Massimo Caronna, Men's Summit

The heart and soul of its founder is woven through the fabric of every design offered by Brunello Cucinelli, and it’s his passion for quality and creativity that has created a successful luxury lifestyle brand.

The heart and soul of its founder is woven through the fabric of every design offered by Brunello Cucinelli, and it’s his passion for quality and creativity that has created a successful luxury lifestyle brand.

This story first appeared in the April 2, 2015 issue of WWD. Subscribe Today.

“At the core, our brand is the vision of a very special individual — Brunello Cucinelli,” said Massimo Caronna, president of the company’s U.S. business. Caronna met the designer two decades ago when Cucinelli was just creating women’s cashmere sweaters, but quickly saw the “vision of what the brand could eventually become one day.”

When attempting to build any brand, the most essential ingredient is product, he said. Starting with those sweaters in 30 colors in 1978, Cucinelli branched out into men’s wear in 1994, starting with sweaters and expanding into other categories, including sportswear, clothing, outerwear and accessories.

Today, men’s wear represents 40 percent of overall sales, which last year were 355.8 million euros, or $420 million, with 85 percent of the men’s business coming from ready-to-wear and 15 percent from accessories, he said.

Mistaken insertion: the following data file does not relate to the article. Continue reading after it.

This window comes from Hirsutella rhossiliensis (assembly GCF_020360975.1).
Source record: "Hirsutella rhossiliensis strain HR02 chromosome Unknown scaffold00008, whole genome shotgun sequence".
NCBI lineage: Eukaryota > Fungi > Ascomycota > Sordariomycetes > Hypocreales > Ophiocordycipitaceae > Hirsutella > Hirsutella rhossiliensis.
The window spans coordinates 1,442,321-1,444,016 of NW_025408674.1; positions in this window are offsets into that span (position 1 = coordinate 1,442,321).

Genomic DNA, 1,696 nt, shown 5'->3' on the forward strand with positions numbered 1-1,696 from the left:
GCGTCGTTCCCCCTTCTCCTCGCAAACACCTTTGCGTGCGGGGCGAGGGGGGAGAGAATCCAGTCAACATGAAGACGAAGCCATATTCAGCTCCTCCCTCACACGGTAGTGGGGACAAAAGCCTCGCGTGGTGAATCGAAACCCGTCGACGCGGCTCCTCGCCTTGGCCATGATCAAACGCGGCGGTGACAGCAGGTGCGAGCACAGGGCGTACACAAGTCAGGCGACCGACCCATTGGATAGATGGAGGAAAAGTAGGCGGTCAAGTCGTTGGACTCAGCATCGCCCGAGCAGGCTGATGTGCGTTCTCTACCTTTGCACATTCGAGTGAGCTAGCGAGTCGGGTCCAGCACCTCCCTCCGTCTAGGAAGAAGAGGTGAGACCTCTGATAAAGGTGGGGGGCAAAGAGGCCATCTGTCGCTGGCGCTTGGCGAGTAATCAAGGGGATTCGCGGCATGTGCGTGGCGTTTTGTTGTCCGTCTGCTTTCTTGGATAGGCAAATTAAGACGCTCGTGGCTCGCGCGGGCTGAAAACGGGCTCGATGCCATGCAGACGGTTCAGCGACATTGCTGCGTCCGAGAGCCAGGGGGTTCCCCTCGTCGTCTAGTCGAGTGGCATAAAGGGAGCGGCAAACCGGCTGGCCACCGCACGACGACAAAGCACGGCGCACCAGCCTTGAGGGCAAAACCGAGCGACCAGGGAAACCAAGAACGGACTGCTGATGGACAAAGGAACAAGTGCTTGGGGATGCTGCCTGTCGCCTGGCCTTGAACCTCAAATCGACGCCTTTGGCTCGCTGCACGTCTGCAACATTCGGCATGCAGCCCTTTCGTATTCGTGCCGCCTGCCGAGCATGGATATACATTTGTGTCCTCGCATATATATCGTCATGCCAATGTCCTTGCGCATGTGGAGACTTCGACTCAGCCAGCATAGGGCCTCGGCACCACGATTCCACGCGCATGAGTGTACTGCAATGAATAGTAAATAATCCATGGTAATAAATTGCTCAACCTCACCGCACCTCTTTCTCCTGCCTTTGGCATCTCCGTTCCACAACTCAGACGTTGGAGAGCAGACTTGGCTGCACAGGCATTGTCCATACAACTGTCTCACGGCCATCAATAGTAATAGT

While the offering has evolved, one thing has remained the same: offering product with a “casual, chic” taste level that is ageless and sophisticated.

To accomplish this, Caronna said there are three key components: quality, creativity and visual merchandising.

Materials are purchased from the best mills in Biella, Italy, or, in the case of cashmere, Mongolia, and created by the company’s artisans in its hometown of Solomeo, Italy. In fact, Caronna said, 25 percent of the company is dedicated to quality control, ensuring that every product “adheres to the standards of the quality the brand stands for.”

To be certain this continues, Cucinelli has created a “school of craft” in Solomeo where young people are trained in the art of tailoring. “The average age of our tailors is 60 or 65,” he said. “We had to make a clear decision what to do for the future.” The school has turned into a rousing success, with 1,300 students applying for 75 slots.

Turning to creativity, he said this “plays a major role” in men’s wear, and is defined by the details, whether that be the fit, the color or the styling.

Also important is visual merchandising, and Cucinelli employs 30 people in Italy and a dozen in the U.S. whose job is to visit the monobrand and multibrand stores that carry the collection to ensure consistency in the displays.

Today, distribution is split evenly between monobrand and multibrand stores, he said. Among the retailers that carry the line in the U.S. are Saks Fifth Avenue, Neiman Marcus, Mario’s and Andrisen Morton, and over the years, these retailers have proven to be important “guardians of the brand,” Caronna said. “North America has been a key market for us,” he said, noting the U.S. represents 34 percent of sales and is the brand’s largest market. Europe is 33 percent of sales and Italy is 18.7 percent. The Far East is also important, he said.

At the same time Cucinelli has been careful not to sell its brand in too many places around the world. “A high-quality product cannot be overdistributed,” he said.

By staying small, it allows the brand to maintain its culture and its close relationship with its founder.

load comments
blog comments powered by Disqus